Association of Kenya Insurers (AKI) has called for a relook into the contentious National Hospital Insurance Fund (Amendment) Bill 2021, saying passage in the current form could expose more working Kenyans to unemployment.
AKI further says that the bill – awaiting Parliament’s consent, will also be a blow to the insurance industry premiums which contributes slightly over 2 percent to the country’s gross domestic product (GDP).
“The effect will also be felt by the employees in the insurance industry further aggravating the already bad unemployment situation in the country,” the Association’s chief executive Tom Gichuhi said yesterday.
The association is now calling for a complete overhaul of the bill even as President Uhuru Kenyatta in his speech during the National Prayer Breakfast last week rallied the National Assembly to fast-track its passage.
“There are proposals before you that will ensure that all Kenyans have access to health insurance.
They will allow us to ensure people are properly taken care of, not just during the pandemic but always,” said President Kenyatta last week.
President Kenyatta said that the bill seeks to boost the government’s quest in achieving the Universal Health Care (UHC), one of his Big Four Agendas.
The controversial bill which also faces opposition from the Central Organisation of Trade Unions (COTU) is still before the National Assembly and is yet to be debated on, and proposes to make it mandatory for every Kenyan above 18 years to pay an annual contribution of Sh6,000 to the National Hospital Insurance Fund (NHIF).
Its impact, experts feel will overburden most working Kenyans currently reeling from the effects of the Coronavirus pandemic – with a growing number of Kenyan workforce presently operating on reduced salaries while majority are out of work.
The fund’s requirement for employers to match employee contribution, experts have also said will impact on the cost of labour.
Indeed, employers who have supplemented their employees’ NHIF insurance cover with private medical insurance may cease to do so or considerably reduce the benefits available to employees in a bid to mitigate the rise in labor related costs.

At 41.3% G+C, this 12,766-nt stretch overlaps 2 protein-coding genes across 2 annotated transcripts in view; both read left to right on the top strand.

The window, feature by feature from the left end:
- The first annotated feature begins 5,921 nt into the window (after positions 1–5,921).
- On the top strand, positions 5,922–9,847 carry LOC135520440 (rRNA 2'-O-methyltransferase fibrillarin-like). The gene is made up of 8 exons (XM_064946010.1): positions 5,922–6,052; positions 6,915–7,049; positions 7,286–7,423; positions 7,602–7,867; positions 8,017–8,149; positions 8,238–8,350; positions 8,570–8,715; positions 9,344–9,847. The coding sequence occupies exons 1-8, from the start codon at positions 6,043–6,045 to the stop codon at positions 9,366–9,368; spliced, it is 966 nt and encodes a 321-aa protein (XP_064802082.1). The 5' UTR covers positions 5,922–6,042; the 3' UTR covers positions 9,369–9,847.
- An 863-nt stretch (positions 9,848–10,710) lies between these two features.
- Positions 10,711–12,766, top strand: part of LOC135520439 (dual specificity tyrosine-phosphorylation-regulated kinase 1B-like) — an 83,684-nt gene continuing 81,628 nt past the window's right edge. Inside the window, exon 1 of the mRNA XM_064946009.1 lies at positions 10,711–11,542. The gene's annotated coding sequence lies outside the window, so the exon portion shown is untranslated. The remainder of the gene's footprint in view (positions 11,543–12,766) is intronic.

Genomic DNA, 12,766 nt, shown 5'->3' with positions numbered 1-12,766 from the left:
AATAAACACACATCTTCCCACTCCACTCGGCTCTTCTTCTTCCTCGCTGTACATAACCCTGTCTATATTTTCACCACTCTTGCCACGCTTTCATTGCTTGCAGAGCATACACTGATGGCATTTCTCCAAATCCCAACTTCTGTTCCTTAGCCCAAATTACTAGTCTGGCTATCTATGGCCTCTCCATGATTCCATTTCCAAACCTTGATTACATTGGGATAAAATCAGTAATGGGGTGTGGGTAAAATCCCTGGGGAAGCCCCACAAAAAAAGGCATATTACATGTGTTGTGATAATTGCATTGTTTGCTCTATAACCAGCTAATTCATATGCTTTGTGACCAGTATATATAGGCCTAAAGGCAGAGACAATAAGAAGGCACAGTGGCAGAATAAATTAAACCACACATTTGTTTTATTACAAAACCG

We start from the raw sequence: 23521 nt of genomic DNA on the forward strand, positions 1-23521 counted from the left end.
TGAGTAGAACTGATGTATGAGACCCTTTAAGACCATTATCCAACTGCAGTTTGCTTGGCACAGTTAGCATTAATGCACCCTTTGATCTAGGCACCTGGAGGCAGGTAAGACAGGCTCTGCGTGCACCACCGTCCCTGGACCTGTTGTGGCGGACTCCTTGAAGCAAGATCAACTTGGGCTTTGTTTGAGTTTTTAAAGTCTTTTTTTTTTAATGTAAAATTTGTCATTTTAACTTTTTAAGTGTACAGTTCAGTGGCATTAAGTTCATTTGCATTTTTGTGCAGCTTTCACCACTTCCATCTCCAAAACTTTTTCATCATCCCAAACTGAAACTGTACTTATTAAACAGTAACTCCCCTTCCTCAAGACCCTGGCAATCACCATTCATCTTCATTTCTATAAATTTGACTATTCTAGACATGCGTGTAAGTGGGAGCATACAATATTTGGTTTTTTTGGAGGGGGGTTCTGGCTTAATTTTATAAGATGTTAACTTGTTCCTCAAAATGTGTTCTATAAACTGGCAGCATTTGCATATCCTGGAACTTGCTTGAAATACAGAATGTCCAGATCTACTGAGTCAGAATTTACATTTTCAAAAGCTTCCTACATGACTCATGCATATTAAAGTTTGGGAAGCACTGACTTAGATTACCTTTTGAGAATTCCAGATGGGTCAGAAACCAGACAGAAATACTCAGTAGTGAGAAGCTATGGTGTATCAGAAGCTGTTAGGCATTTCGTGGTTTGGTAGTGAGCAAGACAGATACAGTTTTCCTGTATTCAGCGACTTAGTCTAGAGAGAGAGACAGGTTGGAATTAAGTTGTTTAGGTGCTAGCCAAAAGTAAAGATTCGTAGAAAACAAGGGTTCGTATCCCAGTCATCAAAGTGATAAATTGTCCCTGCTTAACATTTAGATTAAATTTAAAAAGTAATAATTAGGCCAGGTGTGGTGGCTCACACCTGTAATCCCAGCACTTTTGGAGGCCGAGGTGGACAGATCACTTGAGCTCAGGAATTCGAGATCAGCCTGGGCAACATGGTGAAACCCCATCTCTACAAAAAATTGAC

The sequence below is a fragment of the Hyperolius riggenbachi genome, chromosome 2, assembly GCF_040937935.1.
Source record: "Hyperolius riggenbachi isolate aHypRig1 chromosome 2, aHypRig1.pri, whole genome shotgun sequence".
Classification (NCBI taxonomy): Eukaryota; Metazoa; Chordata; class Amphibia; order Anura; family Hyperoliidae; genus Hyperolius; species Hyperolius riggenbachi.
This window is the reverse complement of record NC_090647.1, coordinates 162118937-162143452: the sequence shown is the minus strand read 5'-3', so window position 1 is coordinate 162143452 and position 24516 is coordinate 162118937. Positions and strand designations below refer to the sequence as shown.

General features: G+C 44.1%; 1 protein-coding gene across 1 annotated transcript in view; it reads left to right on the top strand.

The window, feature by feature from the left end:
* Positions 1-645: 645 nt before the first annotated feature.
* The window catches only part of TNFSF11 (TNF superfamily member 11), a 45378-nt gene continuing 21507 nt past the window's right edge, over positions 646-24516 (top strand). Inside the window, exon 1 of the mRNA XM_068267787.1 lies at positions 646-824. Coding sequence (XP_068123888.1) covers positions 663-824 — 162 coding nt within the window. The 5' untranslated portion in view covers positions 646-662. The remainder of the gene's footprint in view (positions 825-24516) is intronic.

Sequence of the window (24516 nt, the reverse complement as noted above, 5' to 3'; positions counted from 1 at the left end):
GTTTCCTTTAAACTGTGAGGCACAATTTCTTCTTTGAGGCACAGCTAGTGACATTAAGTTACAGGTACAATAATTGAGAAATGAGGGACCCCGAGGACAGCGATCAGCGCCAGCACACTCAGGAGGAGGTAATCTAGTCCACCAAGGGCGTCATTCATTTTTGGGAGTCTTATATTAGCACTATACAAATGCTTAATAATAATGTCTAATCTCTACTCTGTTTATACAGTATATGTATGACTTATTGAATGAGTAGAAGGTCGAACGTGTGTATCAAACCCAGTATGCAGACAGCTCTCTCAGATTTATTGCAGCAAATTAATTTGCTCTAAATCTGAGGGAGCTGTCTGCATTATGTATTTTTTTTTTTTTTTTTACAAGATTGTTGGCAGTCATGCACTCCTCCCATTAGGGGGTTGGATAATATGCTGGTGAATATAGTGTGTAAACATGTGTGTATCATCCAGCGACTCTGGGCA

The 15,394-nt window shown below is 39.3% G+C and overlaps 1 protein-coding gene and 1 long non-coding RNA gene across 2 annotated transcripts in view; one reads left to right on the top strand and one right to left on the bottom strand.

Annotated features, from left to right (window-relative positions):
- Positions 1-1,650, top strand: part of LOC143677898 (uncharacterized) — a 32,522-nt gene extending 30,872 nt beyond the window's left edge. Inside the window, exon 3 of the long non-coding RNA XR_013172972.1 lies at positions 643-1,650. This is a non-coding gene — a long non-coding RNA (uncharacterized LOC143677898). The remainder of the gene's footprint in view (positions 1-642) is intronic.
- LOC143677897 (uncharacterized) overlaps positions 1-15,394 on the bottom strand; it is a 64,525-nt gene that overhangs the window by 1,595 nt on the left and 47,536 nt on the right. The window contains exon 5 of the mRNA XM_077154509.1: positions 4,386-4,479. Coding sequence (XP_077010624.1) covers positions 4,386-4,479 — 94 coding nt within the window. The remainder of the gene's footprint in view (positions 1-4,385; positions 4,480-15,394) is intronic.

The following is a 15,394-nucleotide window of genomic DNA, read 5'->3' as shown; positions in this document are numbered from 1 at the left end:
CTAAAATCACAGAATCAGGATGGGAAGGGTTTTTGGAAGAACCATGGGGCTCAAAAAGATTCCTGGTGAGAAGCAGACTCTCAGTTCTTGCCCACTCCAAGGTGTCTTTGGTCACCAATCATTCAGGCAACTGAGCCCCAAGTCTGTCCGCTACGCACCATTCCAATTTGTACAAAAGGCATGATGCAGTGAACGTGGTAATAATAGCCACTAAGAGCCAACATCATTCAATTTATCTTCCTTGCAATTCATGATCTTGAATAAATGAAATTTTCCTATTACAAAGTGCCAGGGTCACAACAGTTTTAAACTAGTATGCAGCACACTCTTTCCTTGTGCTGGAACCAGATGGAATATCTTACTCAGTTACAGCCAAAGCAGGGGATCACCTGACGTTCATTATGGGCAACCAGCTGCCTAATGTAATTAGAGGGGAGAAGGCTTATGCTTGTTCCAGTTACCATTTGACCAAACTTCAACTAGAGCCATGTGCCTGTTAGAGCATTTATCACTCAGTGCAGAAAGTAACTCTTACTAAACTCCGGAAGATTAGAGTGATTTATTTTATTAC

High labour costs
“High labour costs also make Kenya unattractive to foreign investors, especially in labour intensive industries such as agriculture and hospitality services.
Investors may opt to move to other countries, a big loss for the country,” argued Gichuhi.
He further said that the bill should provide room for and encouragement for voluntary action by individuals to provide more than the minimum required cover.
Further, AKI boss argued that the cost of providing private medical insurance would go up and in turn reduce uptake.
As a result, Gichuhi added there will be over-reliance on NHIF cover, even if it is to be utilised upon exhaustion of private insurance. Previous attempts by insurance industry experts to restructure the country’s largest medical scheme have hit the wall.
Experts feel that the bill does not offer protection to taxpayers in the event that the fund runs into losses which would ordinarily mean that some of the losses would be transferred to the reinsurer.
“NHIF does not have any reinsurance arrangement and no reinsurer would be willing to come on board with the current financial situation at NHIF. This means that the fund is highly exposed,” said Gichuhi.